On a related point, some parents never show that their feelings are hurt, or never really show any negative feelings at all, in front of their kids and especially toward their kids (even when their kids are experimenting with being extremely rude to parents). This is not positive for your child, and in fact, it is entirely crazy-making to pretend to your child that you have no feelings. When parents act like no matter how egregiously their child misbehaves, they never get their feelings hurt, this teaches the child that he can act however he wants with no regard to others' feelings. It can also make the child think of parents as not even human and as weird, calm instructor robots. He will not know later in life, in interpersonal relationships, how to deal when people do have normal emotions.
Your child deserves to be exposed to a range of human emotion at home, particularly since home is a safe space where he can ask questions and learn (e.g., "why do you look sad, Mommy?"). I'm not saying you should bawl and scream in front of your kid, and you shouldn't, but showing normal human emotions is fine, and some of those emotions are being sad or hurt when your kid hurts your feelings. This shows your child that he has agency in the world, others including parents have feelings, feelings get hurt and there are ways to repair relationships if you've hurt someone's feelings. If you never let your child hurt your feelings, even when he is trying to, then it will be a tremendous shock when he says or does the same things outside the home and gets a bad response from others and has no idea why they responded poorly or how to repair.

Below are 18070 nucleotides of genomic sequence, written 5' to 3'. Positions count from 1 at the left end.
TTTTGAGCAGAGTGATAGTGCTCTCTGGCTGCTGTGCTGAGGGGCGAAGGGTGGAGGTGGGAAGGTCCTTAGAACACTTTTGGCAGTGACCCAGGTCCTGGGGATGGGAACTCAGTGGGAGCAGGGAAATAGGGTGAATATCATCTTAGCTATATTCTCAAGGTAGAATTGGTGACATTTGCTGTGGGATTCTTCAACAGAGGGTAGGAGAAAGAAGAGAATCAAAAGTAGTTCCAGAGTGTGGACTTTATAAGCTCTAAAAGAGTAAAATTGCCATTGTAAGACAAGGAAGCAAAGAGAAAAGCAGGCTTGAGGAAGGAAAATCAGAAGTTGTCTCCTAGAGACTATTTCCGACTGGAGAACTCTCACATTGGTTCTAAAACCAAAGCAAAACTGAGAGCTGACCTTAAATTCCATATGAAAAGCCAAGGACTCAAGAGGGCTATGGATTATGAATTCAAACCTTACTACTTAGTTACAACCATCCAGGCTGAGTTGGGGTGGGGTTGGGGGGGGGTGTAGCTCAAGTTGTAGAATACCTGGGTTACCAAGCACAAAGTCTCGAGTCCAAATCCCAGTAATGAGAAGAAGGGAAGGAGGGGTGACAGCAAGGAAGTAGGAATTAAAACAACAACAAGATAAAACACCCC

Anyway, hope this helps. Remember, talk about behaviors and not the child himself: Bad behavior vs. bad boy. And if he acts like a little jerk, I mean, his behavior is jerk-like, you can let him know. His future wife will thank you when he can own his missteps and apologize without getting defensive and nasty. Till we meet again, I remain, The Blogapist Who Feels Guilty About Writing This Post While My Husband Watches The Kids. Kind Of.
For more, visit Dr. Psych Mom, or visit Dr. Rodman on or Twitter @DrPsychMom.